“Things fall apart; the centre cannot hold”
W. B. Yeats, Irish poet.
The week that saw Donald Trump clear up any remaining doubts regarding his aptness to be president of the United States was the same week during which UKIP, Britain’s populist xenophobic party, revealed itself to anyone still in the dark that it is a band of drunken bullies.
The trouble is that while there is still time to stop Trump, it’s too late with UKIP. The damage is already done.
If UKIP had not existed, there would have been no referendum on whether the UK should leave the European Union; Brexit would not have won, the pound would not have plummeted, and the stability of the European project would not be as deeply questioned as it is today.
History will tell that a bunch of idiots who represent the quintessence – the distilled and concentrated version – of English people’s worst faults once got to decide the destiny of the world’s oldest parliamentary democracy.
A country defined throughout the 20th century by the values of tolerance and common sense is currently being identified by the rest of the world as a place of petty insularity, ideological confusion and nationalist paranoia. And the conservative government of Mother Theresa May is well on its way to adopting UKIP’s cheap demagoguery as its own.
The British prime minister, Theresa May, is leading the UK into murky waters
The recent video showing Trump’s attitude toward women forced those still looking the other way to gaze upon the true nature of the Republican candidate to the White House. And the Strasbourg incident, in which the newest candidate to lead UKIP, Steven Woolfe, collapsed and required hospitalization after a fight with a fellow UKIP MEP, evidences who is behind the disaster facing Britain.
None of this should really be surprising. Anyone who bothers to read the news must have known for years that UKIP’s internal modus operandi works as follows: first, get drunk; then, sit down to define the party line; third, exchange insults among each other; fourth, insult Europeans and in general everyone on Earth who did not have the immense good fortune of being born in England; and finally, go address your voters with a racist message.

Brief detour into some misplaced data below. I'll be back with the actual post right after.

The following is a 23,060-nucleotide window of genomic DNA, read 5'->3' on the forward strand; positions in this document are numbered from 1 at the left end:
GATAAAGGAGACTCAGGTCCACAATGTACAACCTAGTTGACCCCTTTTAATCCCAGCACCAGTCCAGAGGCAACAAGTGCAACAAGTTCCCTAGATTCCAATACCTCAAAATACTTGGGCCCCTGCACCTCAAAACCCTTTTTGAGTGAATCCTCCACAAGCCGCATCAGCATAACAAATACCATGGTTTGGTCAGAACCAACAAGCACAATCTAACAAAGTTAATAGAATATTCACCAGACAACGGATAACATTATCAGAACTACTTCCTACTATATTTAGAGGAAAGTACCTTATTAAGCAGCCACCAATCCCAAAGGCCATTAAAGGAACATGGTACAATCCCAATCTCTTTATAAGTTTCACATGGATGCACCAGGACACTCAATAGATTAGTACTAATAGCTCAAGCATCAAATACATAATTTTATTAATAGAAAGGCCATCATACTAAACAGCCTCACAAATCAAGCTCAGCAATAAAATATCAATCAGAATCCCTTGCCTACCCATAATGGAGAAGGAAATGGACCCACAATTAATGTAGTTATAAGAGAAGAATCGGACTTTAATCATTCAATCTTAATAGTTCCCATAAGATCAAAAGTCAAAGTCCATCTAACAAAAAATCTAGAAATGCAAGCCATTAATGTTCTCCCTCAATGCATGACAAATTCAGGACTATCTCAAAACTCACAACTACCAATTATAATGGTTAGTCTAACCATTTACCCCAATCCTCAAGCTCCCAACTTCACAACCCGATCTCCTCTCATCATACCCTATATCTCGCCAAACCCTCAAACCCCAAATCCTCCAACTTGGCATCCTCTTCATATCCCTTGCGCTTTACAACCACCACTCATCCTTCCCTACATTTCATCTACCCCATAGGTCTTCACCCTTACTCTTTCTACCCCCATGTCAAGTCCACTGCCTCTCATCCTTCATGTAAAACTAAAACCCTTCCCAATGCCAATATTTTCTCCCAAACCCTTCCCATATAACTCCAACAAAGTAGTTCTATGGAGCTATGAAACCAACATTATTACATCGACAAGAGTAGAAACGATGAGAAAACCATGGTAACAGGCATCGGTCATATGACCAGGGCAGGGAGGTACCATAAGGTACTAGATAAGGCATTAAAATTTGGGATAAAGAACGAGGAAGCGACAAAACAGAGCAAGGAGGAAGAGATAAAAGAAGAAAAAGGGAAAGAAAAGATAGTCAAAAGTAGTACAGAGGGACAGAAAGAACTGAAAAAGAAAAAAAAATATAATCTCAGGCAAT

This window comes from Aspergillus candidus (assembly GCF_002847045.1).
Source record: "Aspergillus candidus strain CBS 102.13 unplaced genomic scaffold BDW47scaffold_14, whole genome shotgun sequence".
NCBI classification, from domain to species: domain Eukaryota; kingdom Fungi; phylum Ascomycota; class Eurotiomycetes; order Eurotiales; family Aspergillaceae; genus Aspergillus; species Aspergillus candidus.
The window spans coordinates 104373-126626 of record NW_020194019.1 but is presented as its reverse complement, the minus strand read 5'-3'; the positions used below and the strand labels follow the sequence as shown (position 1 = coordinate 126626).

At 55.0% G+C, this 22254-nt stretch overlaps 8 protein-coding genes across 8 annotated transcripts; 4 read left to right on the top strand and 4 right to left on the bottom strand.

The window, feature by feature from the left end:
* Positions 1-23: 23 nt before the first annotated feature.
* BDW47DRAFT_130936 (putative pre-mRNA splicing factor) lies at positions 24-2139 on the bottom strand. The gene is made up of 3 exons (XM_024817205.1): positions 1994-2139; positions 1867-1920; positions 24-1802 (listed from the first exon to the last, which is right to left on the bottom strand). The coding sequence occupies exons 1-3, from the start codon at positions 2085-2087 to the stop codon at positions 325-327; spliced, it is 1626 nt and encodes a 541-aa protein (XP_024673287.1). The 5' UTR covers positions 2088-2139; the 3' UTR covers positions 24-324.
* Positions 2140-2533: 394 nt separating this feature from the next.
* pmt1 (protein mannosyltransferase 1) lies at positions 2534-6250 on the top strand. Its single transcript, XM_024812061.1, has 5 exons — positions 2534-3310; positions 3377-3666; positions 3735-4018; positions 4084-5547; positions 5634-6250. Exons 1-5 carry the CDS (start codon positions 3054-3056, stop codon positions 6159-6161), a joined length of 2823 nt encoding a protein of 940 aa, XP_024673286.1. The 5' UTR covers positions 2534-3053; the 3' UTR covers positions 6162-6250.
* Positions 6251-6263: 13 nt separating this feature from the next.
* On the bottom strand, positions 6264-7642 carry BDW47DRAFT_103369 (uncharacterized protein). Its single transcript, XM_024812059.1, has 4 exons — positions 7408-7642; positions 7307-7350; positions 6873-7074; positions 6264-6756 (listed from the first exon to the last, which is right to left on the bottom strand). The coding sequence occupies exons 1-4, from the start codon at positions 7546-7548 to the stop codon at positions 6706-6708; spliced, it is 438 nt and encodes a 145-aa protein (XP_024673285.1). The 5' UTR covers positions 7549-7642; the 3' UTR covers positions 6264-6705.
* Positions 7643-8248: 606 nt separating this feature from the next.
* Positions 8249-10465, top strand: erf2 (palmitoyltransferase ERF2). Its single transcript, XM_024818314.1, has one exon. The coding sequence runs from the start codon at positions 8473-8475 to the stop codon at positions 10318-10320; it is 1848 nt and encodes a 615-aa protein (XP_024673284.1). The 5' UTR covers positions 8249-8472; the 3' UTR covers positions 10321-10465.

UKIP’s public voice has been Nigel Farage, the leader who always made efforts to show up in photographs with a beer in one hand and a cigarette in the other. He resigned right after the Brexit victory – the cause that had given meaning to his political life. According to party dissidents, at UKIP leadership meetings nobody hurled insults with more ferocity or banged the table harder than Farage.
Neil Hamilton, a former conservative MP who joined UKIP in 2011, said last week that the party’s “growing unpleasantness” stemmed from Farage himself.
“The verbal abuse that has been hurled about in public and social media is quite appalling and unacceptable,” said Hamilton in an interview with UK channel Sky News. Even more alarming is the fact that Hamilton is selling himself as UKIP’s more acceptable face. His own résumé shows that he supported Apartheid in South Africa, and was on friendly terms with figures of Italian neo-fascism including Alessandra Mussolini, the Duce’s grand-daughter, and with Jean-Marie Le Pen, founder of the Front National in France.
The good news for Hamilton is that, with UKIP in suicide mode, he suddenly has the pleasant possibility of feeling at home again in the party he abandoned.
For the first 100 days after the referendum on the EU, after Theresa May replaced David Cameron in Downing Street, the new PM gave little indication of what she wanted the new government’s identity to be. But last week, at the Conservative Party’s annual conference, she finally showed her cards.
After correctly deducing that the spirit of UKIP had taken over the hearts and minds of the slight majority of Britons (52%) who voted for Brexit, May decided that the sensible thing to do, in order to reinforce her hold on power, would be to embrace that spirit herself.
“We are leaving to become, once more, a fully sovereign and independent country,” she said. “We are not leaving the European Union only to give up control of immigration all over again.”
At UKIP leadership meetings nobody hurled insults with more ferocity or banged the table harder than Nigel Farage
May said that from now on, Britain will be free again to make its own decisions – from the way food gets labeled to how immigration is controlled. And Home Secretary Amber Rudd stated almost simultaneously that British companies should publish lists of their foreign employees as part of a plan to keep immigration in check.
Nobody should panic. Foreign residents in the UK will not be forced to wear a yellow star on their sleeves. Following May and Rudd’s statements, the most pro-Brexit member of government, David Davis, said that Europeans currently working in Britain are 100% guaranteed that they will not be deported. Meanwhile, corporate Britain has strongly protested Rudd’s proposal, which is unlikely to see the light of day.
But political language matters. The tone set by Theresa May comes so close to UKIP’s own that even Farage is celebrating. “Nearly everything that May said at the Tory congress, I’ve said at UKIP congresses in recent years,” he noted.
There is still time to rectify, and a good portion of the British establishment will do everything possible to make this happen. But Theresa May is leading the UK into murky waters, and for now at least, it would be premature to celebrate UKIP’s self-destruction. The party of the drunks may be dying, but Theresa May is showing signs of wanting to revive it.
English version by Susana Urra.